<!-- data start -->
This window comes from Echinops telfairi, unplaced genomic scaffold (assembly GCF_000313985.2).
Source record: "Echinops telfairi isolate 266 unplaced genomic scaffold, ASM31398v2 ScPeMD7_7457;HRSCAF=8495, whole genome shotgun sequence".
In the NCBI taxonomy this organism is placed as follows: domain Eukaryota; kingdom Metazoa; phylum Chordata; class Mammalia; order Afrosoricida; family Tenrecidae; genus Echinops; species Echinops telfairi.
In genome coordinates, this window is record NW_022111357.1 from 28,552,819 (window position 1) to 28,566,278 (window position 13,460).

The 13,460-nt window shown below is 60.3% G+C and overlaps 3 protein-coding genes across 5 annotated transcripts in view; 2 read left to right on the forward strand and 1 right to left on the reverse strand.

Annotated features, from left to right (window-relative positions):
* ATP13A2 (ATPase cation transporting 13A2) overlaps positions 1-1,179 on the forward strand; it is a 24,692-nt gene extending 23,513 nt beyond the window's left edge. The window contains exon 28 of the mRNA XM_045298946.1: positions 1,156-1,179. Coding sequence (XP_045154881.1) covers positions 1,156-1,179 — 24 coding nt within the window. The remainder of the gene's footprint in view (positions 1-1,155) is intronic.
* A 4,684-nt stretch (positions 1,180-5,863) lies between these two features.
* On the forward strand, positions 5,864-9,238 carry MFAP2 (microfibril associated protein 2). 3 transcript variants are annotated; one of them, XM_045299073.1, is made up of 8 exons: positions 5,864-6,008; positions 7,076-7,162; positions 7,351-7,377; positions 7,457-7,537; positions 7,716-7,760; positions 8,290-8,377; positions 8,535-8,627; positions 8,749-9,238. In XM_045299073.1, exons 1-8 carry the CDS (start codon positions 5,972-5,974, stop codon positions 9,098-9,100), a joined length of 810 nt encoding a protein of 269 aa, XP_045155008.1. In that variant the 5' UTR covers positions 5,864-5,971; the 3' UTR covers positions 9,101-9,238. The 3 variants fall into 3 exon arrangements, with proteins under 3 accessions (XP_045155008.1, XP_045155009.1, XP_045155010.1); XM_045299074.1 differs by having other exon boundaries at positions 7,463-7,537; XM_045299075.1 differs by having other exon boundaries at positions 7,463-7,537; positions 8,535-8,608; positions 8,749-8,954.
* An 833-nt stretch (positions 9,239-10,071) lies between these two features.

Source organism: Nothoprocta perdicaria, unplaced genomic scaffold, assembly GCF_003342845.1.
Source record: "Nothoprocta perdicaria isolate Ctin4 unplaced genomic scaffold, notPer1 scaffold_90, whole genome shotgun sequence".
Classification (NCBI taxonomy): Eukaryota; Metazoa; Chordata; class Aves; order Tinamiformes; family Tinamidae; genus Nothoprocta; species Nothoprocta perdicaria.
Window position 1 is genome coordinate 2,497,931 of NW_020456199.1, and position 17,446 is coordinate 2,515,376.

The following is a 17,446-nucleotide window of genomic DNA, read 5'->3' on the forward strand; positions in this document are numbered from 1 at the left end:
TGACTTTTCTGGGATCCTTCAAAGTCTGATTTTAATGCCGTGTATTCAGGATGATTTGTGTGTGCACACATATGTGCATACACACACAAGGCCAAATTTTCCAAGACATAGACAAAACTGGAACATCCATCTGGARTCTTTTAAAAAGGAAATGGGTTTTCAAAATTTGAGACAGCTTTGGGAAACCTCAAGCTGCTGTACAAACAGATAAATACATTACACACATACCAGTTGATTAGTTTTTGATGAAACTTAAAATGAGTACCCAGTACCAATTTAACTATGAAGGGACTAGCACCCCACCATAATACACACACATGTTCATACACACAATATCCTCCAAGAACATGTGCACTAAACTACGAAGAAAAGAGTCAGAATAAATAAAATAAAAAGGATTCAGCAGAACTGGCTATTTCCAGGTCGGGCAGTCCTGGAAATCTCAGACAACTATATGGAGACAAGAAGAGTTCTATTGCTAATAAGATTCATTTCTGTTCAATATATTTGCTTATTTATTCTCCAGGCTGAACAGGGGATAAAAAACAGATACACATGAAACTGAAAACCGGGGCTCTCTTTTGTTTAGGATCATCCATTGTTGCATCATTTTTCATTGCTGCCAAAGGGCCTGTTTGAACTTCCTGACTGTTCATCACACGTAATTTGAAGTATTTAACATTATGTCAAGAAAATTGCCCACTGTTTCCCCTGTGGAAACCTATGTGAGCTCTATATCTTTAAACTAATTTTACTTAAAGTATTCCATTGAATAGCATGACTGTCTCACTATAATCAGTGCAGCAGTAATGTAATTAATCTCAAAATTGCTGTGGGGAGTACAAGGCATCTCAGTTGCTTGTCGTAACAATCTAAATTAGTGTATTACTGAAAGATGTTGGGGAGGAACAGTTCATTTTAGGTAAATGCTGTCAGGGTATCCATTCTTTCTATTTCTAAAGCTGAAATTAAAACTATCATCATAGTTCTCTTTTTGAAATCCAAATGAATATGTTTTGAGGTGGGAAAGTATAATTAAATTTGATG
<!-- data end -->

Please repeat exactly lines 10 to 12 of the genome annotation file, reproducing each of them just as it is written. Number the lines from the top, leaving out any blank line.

* An 833-nt stretch (positions 9,239-10,071) lies between these two features.

Source organism: Nothoprocta perdicaria, unplaced genomic scaffold, assembly GCF_003342845.1.
Source record: "Nothoprocta perdicaria isolate Ctin4 unplaced genomic scaffold, notPer1 scaffold_90, whole genome shotgun sequence".